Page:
President Trump tweeted Wednesday he would call for a "major investigation" into voter fraud in the 2016 election, despite zero evidence that widespread voter fraud occurred in the U.S.
Trump said the investigation would specifically target people registered to vote in multiple states, illegal immigrants and those who are registered to vote despite being dead.
The Washington Post reported just four cases of voter fraud in the 2016 election. Trump has suspected millions of illegal votes.
White House spokesman Sean Spicer, during a briefing Tuesday, referred to a Pew Research Center study that found problems with the voter registration rolls that matched Trump's claims.
However, the study's primary author said the study only found that there were duplicate registration records, not evidence of fraud.
Spicer also cited a study claiming 14 percent of people who voted were not citizens. But that study was quickly refuted as biased by other researchers.
We found millions of out of date registration records due to people moving or dying, but found no evidence that voter fraud resulted.— David Becker (@beckerdavidj) November 28, 2016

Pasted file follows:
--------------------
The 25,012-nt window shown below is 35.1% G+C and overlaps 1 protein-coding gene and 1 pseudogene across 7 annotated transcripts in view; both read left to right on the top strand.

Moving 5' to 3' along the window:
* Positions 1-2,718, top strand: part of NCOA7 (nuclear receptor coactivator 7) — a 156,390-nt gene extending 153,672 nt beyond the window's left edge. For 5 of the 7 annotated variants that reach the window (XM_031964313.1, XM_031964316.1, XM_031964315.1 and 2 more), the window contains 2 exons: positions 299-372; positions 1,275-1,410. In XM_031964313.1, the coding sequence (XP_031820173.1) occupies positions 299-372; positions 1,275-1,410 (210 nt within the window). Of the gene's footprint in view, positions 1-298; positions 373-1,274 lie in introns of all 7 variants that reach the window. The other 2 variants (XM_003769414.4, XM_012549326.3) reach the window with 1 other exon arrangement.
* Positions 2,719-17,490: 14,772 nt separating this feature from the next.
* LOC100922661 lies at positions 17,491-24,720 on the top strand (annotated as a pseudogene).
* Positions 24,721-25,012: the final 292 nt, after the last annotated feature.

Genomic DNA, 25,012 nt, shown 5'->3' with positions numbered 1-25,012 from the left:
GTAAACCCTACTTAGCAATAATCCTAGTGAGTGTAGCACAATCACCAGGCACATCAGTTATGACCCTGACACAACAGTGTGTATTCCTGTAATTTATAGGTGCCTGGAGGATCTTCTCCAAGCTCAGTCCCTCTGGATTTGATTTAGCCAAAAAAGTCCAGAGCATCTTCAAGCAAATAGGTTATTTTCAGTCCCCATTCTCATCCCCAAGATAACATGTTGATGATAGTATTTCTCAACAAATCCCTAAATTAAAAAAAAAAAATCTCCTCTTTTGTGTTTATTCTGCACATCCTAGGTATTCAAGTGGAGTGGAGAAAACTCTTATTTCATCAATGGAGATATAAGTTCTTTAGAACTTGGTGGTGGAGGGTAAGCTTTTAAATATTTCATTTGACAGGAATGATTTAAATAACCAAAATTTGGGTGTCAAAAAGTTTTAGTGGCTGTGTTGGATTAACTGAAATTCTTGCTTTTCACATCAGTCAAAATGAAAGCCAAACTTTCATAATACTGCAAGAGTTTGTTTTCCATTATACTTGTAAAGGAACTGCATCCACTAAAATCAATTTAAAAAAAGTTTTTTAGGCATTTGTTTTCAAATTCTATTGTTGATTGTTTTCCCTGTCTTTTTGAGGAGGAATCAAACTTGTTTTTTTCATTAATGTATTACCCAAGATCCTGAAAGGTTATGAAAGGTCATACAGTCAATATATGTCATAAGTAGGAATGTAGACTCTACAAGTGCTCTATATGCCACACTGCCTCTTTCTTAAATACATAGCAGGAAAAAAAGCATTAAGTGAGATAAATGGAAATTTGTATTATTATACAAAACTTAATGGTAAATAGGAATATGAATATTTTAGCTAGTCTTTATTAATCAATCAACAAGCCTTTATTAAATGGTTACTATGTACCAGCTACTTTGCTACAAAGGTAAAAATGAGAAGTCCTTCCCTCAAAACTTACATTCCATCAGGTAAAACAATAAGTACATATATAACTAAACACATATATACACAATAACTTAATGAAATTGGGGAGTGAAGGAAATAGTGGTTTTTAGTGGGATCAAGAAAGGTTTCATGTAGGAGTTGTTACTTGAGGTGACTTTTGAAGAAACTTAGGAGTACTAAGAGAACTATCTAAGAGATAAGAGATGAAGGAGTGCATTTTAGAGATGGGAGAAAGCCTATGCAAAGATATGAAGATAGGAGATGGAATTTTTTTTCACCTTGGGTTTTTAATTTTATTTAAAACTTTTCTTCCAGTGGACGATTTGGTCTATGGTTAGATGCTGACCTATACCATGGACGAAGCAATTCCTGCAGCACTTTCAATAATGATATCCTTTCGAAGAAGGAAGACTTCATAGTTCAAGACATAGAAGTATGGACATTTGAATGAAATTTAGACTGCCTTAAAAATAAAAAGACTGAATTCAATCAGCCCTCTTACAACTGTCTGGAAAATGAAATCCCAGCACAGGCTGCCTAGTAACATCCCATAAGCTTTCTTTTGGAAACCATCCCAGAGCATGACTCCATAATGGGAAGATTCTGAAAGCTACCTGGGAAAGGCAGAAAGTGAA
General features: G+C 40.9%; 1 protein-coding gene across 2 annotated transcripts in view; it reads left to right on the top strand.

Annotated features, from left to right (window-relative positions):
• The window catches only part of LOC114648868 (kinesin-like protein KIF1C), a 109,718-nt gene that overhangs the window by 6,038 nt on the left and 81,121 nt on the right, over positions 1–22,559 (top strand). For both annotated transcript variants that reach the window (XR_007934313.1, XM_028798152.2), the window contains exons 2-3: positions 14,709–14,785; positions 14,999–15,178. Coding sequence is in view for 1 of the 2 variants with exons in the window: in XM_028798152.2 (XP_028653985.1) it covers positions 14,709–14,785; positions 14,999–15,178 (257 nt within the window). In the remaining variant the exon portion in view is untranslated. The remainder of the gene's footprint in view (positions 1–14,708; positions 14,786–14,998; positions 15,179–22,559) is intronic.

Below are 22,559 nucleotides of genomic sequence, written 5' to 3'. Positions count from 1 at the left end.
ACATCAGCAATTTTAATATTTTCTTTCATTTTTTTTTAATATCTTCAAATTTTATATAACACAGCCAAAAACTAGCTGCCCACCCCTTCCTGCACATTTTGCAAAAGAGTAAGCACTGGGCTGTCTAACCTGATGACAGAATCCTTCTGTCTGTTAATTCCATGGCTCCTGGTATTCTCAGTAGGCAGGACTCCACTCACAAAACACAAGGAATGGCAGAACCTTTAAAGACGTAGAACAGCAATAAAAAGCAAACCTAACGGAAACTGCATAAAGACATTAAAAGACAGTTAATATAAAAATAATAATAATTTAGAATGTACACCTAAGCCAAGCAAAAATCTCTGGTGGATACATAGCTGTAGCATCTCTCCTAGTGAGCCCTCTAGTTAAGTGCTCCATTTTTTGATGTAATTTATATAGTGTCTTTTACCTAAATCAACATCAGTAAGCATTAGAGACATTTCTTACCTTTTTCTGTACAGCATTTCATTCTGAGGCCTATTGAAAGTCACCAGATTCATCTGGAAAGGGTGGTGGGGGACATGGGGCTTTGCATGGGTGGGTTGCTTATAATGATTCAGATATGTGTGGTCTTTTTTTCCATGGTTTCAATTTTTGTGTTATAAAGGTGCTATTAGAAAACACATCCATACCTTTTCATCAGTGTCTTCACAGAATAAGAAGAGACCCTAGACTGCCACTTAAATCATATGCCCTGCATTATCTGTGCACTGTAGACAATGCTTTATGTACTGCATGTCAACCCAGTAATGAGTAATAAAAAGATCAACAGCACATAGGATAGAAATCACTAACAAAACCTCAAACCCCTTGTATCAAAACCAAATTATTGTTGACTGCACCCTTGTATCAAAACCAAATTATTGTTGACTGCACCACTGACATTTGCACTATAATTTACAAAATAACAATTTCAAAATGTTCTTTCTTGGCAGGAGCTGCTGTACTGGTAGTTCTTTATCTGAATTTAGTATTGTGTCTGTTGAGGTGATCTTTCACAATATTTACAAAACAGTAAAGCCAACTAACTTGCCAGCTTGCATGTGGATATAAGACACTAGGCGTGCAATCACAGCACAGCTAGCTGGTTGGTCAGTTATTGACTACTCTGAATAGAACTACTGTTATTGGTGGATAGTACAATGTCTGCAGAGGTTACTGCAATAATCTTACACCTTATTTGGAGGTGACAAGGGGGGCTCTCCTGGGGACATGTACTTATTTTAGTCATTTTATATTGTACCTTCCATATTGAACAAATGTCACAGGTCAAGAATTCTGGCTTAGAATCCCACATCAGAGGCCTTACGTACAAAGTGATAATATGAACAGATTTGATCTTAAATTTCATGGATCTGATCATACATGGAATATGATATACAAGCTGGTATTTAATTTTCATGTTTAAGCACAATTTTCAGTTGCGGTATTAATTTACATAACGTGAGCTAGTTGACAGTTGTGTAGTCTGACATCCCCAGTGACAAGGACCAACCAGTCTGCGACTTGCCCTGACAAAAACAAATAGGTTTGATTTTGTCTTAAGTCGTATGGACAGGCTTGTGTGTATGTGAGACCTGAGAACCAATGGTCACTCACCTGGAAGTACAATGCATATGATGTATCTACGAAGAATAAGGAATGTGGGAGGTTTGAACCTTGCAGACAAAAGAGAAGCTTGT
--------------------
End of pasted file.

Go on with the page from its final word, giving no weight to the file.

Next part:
The Pew author refuted Trump's allegations of widespread voter fraud back in November.
The Pew study argued the reason for many duplications on voter registration lists wasn't due to fraud, but due to the fact that people move and don't notify local officials that they should be removed from the lists.
This also happens when people die. Many families forget to remove their dead loved ones from the voter registration rolls, and not all states have an automatic system to remove the deceased from the lists, The Washington Post reported.
Even if widespread voter fraud was found, that would cast Trump's win into question.
The Green Party just dropped its recount suit in Pennsylvania and is losing votes in Wisconsin recount. Just a Stein scam to raise money!— Donald J. Trump (@realDonaldTrump) December 4, 2016
Trump has criticized those who called for a voting recount and suspected fraud.
We are not aware of any evidence that supports the voter fraud claims made by President Trump.
The National Association of Secretaries of State, which represents many state election officials, said they didn't know of any evidence to support Trump's claims. The association also said many of its members are Republican.